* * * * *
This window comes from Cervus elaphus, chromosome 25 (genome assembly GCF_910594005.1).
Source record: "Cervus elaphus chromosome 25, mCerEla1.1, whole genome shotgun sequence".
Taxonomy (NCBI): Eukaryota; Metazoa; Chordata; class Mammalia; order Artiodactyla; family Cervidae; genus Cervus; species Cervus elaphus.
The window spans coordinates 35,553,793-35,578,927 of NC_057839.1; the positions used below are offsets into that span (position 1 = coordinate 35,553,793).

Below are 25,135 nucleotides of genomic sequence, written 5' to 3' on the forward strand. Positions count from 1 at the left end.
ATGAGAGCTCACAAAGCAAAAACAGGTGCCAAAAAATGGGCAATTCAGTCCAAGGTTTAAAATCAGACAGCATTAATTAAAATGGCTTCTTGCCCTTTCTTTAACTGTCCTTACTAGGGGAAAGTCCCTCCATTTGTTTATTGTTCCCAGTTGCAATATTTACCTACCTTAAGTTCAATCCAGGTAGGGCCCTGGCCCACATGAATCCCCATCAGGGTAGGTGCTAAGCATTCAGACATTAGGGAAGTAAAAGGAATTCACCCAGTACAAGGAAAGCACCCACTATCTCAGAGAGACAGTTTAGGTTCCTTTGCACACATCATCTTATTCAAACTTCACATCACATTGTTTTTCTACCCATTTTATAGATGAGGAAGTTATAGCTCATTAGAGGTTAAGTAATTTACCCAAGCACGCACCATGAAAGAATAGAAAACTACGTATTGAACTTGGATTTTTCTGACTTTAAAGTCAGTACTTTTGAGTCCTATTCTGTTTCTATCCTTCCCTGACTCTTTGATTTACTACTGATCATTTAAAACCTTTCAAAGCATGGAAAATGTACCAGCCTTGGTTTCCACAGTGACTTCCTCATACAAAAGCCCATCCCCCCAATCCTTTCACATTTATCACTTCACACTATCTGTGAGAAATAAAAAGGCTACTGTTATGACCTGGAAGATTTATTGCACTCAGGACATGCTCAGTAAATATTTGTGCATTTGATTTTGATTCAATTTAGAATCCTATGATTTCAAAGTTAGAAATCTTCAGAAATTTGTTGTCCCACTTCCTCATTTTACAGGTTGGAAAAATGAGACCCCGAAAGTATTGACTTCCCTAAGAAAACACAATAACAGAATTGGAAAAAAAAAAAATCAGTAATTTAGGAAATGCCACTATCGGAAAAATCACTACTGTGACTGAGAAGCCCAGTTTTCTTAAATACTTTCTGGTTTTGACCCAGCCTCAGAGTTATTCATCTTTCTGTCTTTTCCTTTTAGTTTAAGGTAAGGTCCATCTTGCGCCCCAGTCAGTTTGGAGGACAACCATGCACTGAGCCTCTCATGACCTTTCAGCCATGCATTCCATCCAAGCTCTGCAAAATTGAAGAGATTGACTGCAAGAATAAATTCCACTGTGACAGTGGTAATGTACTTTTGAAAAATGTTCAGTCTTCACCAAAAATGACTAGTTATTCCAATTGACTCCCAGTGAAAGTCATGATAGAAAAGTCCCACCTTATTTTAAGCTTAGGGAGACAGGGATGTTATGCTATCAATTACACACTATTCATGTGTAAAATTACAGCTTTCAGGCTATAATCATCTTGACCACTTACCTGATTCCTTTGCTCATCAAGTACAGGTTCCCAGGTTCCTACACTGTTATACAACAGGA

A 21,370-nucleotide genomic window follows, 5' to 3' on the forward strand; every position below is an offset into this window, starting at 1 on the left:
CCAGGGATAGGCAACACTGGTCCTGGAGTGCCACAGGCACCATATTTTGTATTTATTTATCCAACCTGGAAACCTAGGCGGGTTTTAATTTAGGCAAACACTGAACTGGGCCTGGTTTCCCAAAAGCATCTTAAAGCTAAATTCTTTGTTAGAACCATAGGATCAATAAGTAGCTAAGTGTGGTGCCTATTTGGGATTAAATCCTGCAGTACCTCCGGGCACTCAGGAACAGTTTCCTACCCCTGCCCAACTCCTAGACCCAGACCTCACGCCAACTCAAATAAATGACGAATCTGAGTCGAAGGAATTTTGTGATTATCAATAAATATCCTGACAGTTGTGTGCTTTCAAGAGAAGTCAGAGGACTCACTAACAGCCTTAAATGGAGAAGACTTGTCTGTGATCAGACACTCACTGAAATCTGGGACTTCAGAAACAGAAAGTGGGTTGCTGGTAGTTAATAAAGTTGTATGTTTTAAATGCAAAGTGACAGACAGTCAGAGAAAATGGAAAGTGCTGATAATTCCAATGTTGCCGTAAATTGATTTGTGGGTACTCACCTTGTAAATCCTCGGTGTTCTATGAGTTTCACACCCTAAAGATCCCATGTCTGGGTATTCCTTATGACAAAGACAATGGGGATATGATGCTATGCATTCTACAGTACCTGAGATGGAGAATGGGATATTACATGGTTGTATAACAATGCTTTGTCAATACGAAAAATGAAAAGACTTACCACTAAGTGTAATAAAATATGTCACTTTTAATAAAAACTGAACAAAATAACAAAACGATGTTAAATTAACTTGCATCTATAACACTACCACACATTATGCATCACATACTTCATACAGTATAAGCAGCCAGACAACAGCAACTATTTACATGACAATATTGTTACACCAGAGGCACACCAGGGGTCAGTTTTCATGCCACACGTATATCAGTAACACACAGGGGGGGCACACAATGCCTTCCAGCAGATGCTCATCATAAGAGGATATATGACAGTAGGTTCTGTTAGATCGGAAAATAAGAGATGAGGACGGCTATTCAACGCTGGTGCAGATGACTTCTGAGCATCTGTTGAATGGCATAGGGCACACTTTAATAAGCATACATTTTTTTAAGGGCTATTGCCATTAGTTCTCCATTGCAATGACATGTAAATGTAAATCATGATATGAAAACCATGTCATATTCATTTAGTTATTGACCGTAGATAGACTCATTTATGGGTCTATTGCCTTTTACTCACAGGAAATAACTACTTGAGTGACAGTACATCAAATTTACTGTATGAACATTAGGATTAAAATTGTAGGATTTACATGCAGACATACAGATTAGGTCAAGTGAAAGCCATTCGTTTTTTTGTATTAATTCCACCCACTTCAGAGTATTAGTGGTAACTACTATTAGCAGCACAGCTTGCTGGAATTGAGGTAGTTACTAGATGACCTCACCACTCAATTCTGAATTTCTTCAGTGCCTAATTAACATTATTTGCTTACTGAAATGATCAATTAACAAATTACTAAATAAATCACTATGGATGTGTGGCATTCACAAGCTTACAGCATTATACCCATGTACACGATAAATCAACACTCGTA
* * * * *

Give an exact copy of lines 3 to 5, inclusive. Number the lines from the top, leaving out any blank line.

Taxonomy (NCBI): Eukaryota; Metazoa; Chordata; class Mammalia; order Artiodactyla; family Cervidae; genus Cervus; species Cervus elaphus.
The window spans coordinates 35,553,793-35,578,927 of NC_057839.1; the positions used below are offsets into that span (position 1 = coordinate 35,553,793).

Below are 25,135 nucleotides of genomic sequence, written 5' to 3' on the forward strand. Positions count from 1 at the left end.